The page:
John’s parents and siblings—his brother Tom and his sister Sissy—did their best for him. In the evenings Tom would read to him from his school books, and his father taught him to write legibly, using his pen with infinite patience. But it was the violin that his father bought in a pawnshop for his eleventh birthday—John had always been musical—that gave him a new lease of life. He discovered in himself a true sense of purpose, and, mindful of the doctor’s well-intentioned advice, he learnt to string the fruit-nets that his father, a garden labourer, brought home from the nurseries in Homerton. He would walk with Tom and Sissy across the open spaces of Hackney and Clapton, learning to feel his way along the routes, to know an area by its distinctive smell, to be guided by human voices and by the sounds of omnibuses and carts.
A BEAUTIFUL FACE
But, as Rowe makes painfully clear, John’s world was turned upside down again when he was thirteen. Scarlet fever swept through Hackney, laying him low and putting him in the workhouse infirmary. He recovered, only to learn that both his parents had contracted the disease, as had his brother and sister. All four had died, leaving the youngster alone in the world. But a kind neighbour brought him his violin, and, when the workhouse guardians realised that he was talented, they kitted him out in new clothes, and sent him off to survive as best he could. For a while he busked in Hackney, living with a friend of the family. But the more he was seen the less he was given. He moved on to other areas, residing in lodging houses. He thought often of his parents and siblings, and visited the churchyard in Tottenham where they were buried, finding their graves by feeling for the markers he had once put in place. A piece of tile for his mother and father. An oyster shell for Tom and Sissy.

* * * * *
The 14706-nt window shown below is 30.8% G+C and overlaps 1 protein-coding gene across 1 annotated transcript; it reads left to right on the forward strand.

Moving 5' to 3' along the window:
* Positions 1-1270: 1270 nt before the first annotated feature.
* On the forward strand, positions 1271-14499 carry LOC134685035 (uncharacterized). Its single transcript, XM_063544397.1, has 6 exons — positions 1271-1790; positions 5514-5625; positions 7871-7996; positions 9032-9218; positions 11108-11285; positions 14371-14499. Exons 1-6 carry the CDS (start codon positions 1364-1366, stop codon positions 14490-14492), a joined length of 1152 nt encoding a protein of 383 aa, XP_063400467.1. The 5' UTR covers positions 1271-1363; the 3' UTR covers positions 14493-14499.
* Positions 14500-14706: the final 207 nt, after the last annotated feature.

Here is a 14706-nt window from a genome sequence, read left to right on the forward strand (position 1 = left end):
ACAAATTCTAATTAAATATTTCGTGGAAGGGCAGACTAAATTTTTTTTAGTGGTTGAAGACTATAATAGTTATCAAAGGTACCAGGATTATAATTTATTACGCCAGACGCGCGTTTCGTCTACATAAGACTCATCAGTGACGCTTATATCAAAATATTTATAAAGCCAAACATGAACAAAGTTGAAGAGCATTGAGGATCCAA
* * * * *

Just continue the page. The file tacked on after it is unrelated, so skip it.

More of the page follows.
In these difficult times John had two vital supports. One was his music: he made himself as familiar with the keyboard of a church organ as with the fingerboard of his violin. The other was his relationship with the woman he married when he was thirty and she twenty-five. Her name was Jane. He could tell Jane was beautiful by running his hand, made sensitive by music, over her face. “To touch hers was like playing,” he told Rowe. They had a son, Jack. When Jack was six his mother died, and when he was twelve he got into bad company and ran away from his father. Now in his forties, John was alone in the world once again.
Although the story of John’s life has one further chapter, it is worth saying here that Rowe is a fine memorialist. He captures accurately the sound of John’s voice and the distinctive quality of his musings and utterances. He steers a course between dispassionate observation and imaginative engagement with a fellow creature’s experiences. Tragedy is leavened by moments of tender significance.
Nowhere is this more obvious than in the final bitter-sweet episode. By now John had moved south of the river to work alongside an organist acquaintance, blowing the bellows for him when he played. But he had returned to busking, and, as chance would have it, he was spotted by Jack. Five years had passed since Jack had run off. He had never married but he had a child. He was penniless, and too ashamed to greet his father. He was also desperately ill.
One night, playing in the Old Kent Road, John was approached by a woman. “You must come with me,” she said, “for your son wants you, and he’s a-dying.” She led him to a room in a lodging house, where he recognised Jack by the sound of his voice. “Oh, father,” Jack said, “I’ve come to no good.” John reached out to him, and as he did so he found himself touching a child, who was clinging to the dying man’s neck. “There’s no one to look after my poor Rosie,” said Jack, “if you won’t.” And these were the last words he said.
John buried his son in the cemetery at Nunhead. He took care of Rosie, and, although they lived through hard times, they came through in the end. John was finally able to put his unhappy past behind him.
He was appointed organist of a church, and it was there that Rowe first saw him, at the top of the moonlit stairs, with his curly-headed granddaughter at his side. One can understand why Rowe was moved.
Rosie went to a good school. In the winter evenings she would sit by the fire with her grandfather, talking and reading to him, and playing the piano very prettily. Sometimes they would walk arm in arm where John had once walked with Tom and Sissy. Although he had lost so much over the years, he considered himself blessed in the love of his granddaughter, and Rowe’s beautiful account of the life of the blind organist is in the end suffused with happiness. “It is like a little heaven below,” John said of his time with Rosie, “to a lonely old man.”